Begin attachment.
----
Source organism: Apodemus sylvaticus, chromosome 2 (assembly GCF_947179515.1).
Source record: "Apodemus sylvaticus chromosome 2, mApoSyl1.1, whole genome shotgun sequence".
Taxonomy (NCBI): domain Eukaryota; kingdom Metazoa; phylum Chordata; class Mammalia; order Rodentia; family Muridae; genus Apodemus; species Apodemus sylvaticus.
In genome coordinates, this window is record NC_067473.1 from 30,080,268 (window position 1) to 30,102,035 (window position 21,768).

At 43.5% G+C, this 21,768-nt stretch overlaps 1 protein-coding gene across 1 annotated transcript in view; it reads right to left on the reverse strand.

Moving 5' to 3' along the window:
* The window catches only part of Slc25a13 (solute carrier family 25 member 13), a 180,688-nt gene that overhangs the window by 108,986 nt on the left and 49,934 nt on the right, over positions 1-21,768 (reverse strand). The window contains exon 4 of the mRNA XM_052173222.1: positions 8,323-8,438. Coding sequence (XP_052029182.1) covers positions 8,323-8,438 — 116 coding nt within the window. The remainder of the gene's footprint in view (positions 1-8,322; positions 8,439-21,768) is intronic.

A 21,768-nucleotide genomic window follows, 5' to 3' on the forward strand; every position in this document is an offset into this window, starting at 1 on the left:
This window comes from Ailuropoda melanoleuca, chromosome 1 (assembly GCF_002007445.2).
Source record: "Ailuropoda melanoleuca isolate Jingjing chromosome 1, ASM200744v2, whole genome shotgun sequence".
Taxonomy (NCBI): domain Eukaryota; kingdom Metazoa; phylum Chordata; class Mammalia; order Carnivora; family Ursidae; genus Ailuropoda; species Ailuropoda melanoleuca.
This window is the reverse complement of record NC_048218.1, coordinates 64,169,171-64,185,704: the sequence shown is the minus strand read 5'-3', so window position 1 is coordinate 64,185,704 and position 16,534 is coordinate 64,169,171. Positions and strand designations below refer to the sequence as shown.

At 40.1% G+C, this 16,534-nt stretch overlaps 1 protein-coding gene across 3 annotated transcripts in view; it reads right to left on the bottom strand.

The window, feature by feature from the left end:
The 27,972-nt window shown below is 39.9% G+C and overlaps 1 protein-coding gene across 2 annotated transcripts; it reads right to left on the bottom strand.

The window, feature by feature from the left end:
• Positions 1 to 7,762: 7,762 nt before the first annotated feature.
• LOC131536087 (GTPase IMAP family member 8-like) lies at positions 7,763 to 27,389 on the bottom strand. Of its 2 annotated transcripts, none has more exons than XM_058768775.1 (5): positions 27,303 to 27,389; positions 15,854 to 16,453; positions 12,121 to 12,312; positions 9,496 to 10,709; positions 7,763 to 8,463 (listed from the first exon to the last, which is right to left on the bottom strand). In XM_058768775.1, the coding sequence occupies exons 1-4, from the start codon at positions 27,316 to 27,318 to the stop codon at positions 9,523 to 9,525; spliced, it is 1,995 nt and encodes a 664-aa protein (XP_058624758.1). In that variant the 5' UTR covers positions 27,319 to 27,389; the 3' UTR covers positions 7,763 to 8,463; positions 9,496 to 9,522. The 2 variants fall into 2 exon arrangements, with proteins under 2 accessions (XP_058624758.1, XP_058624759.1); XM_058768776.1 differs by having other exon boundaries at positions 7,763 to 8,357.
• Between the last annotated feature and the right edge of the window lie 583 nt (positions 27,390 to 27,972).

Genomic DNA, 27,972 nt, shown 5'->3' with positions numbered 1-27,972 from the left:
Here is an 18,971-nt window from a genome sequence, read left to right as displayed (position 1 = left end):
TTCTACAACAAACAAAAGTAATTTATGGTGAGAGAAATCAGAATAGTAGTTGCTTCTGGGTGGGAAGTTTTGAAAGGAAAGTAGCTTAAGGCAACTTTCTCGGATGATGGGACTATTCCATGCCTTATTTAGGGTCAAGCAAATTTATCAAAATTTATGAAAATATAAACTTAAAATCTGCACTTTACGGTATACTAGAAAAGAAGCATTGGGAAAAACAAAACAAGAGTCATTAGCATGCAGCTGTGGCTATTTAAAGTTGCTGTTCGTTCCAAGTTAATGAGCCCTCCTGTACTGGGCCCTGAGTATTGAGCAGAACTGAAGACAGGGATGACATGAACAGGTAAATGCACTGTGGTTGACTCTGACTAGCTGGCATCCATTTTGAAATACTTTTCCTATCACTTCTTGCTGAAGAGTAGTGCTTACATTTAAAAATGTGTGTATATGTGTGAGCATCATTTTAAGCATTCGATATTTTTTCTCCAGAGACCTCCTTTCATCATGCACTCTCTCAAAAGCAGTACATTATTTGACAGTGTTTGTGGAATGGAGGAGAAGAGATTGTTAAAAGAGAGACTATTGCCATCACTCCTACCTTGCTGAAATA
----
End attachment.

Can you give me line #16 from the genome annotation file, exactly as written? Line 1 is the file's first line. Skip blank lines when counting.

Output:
The window, feature by feature from the left end: